I think the Denver Post put it best when it said Attorney General Jefferson Beauregard Sessions’ threat to pull federal funding from so-called sanctuary cities doesn’t even help his own cause, no matter how you look at it:
[G]lossing over the legal complexities, threatening to hurt the unfortunate — while also threatening to pull resources from police officers — would seem a poor stick to use when one’s goal is to increase public safety.
Nevertheless, towns across the country are taking action to not only protect residents and improve community policing by removing any element of fear in police encounters, but also making sound fiscal decisions by refusing to proactively enforce federal immigration law. Sounds pretty practical, no?
Immigration was the subject of my very first post for Blue Jersey and it remains one of the more vexing issues for towns in New Jersey. When you moved to your town, did anyone check your immigration status? Of course not. The only thing that mattered was that you could afford whatever housing was available. The same standard must apply to all residents, documented or otherwise.
So, if you’re not going to take the moral, just argument, here’s the economic argument. According to the New Jersey Alliance for Immigrant Justice, the roughly 500,000 undocumented immigrants estimated to live in New Jersey contribute an estimated $476 million in state and local taxes per year.
What’s more, asking our local cops to enforce immigration law not only creates an environment of fear, likely hindering crime reporting and crime investigation, but also saps resources from our local coffers and places heavier burdens on the taxpayer—an unfunded mandate.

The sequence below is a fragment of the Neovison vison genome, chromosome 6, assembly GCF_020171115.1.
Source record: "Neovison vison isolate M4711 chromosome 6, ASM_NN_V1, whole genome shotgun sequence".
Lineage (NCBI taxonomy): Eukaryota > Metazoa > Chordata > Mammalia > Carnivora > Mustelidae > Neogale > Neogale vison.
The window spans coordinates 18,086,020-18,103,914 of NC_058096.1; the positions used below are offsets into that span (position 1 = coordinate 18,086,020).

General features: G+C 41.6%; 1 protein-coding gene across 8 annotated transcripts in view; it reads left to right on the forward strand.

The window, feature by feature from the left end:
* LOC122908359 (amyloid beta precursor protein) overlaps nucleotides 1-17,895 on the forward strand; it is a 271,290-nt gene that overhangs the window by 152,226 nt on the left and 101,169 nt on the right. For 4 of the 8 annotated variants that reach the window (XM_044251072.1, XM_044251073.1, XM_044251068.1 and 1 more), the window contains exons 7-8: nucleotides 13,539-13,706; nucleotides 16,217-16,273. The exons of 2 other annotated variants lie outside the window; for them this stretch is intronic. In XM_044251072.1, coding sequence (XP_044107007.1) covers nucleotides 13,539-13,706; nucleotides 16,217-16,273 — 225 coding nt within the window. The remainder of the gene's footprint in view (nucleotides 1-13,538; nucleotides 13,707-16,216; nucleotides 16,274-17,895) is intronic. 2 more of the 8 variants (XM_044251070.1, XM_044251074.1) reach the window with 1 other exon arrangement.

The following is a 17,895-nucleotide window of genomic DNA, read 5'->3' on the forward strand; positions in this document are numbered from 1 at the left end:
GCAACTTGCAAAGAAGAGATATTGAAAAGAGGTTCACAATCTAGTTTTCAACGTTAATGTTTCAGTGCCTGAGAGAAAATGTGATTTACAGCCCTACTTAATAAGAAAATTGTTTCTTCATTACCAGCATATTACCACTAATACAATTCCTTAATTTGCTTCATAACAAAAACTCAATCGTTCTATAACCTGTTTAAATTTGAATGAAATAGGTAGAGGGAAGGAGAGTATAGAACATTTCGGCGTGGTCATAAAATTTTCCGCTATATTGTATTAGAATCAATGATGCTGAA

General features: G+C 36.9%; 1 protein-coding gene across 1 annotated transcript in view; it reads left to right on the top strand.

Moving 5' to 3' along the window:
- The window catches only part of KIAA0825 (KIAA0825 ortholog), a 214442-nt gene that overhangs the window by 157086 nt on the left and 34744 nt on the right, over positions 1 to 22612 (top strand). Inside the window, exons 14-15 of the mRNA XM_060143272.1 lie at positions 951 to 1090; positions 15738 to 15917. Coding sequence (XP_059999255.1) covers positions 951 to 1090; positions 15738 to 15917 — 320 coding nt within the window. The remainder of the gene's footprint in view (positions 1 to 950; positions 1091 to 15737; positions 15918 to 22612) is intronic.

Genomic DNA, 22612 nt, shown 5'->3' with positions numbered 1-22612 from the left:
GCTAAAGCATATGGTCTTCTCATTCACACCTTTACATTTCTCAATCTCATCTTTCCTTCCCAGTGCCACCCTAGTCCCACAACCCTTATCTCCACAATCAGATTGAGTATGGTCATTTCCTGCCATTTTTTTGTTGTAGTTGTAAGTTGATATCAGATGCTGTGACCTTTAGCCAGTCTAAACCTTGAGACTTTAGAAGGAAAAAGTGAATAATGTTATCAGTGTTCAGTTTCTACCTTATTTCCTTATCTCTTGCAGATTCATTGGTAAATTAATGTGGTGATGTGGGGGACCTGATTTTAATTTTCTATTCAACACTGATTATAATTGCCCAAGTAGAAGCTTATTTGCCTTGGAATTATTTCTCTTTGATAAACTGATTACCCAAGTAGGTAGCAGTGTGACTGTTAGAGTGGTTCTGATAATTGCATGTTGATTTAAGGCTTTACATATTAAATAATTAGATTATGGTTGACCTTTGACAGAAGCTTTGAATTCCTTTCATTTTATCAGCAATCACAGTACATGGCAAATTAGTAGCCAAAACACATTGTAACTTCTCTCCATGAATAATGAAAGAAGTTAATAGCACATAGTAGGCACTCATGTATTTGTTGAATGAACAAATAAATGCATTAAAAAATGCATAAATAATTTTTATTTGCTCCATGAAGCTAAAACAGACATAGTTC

Rudy Rodas, chairman of the Immigration Committee at the Latino Action Network, a New Jersey coalition of Latino organizations made the economic case in a recent op-ed, saying that taxpayers and the economy “will face the financial consequences of the federal government’s plan to uproot thousands of families. U.S. citizen children left behind will become wards of the state. They will require additional government, social, and educational resources.”
Citing a recent report from the Center for American Progress, Rodas pointed to the financial impact on multiple sectors of the economy due to the labor shortage.
In its entirety, Trump’s mass deportation program of raiding, arresting, and jailing will destabilize our state economy and cost New Jersey taxpayers more money than we have to spend.
Finally, inclusive communities are economically prosperous. There is no sound financial argument to the contrary. Unless you live in Far Hills or some other wealthy enclave, socioeconomic exclusivity is not good for the local economy. That case has been made a thousands times over, but in case you need fresh data, here’s Urban Institute’s “Cost of Segregation.”
And then, bottom line is this: If anyone tries to take our money, expect some of the nation’s heaviest state and municipal hitters to challenge the move in court. From NYC Mayor Bill de Blasio:
“Nothing specifically has happened. This was more saber-rattling today from the attorney general. But we believe the executive order is readily challengeable in court,” the mayor said in his weekly television segment. “It’s all words right now. If they actually act to take away our money, we’ll see them in court.”